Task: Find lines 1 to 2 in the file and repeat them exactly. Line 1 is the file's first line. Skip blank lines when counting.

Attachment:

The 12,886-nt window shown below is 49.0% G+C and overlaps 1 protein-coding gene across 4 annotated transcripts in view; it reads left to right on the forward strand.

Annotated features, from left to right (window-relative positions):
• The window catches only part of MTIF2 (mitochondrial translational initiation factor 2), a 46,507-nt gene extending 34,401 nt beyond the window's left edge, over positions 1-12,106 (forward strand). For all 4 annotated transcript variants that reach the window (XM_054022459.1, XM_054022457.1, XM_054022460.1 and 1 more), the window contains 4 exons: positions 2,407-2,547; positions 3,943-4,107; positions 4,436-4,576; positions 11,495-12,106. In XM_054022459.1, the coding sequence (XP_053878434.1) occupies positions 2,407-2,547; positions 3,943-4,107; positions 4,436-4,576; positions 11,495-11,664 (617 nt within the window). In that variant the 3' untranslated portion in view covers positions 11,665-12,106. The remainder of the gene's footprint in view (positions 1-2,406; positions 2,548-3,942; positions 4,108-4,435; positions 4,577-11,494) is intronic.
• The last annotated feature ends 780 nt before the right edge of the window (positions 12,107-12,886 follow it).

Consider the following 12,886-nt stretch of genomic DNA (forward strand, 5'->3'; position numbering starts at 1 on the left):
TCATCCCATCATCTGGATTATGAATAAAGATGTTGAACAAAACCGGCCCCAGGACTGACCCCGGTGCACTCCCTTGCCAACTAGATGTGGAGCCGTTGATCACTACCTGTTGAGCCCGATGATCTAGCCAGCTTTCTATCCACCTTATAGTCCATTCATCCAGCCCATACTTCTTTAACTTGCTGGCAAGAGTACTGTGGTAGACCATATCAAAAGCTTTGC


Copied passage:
The 12,886-nt window shown below is 49.0% G+C and overlaps 1 protein-coding gene across 4 annotated transcripts in view; it reads left to right on the forward strand.

Annotated features, from left to right (window-relative positions):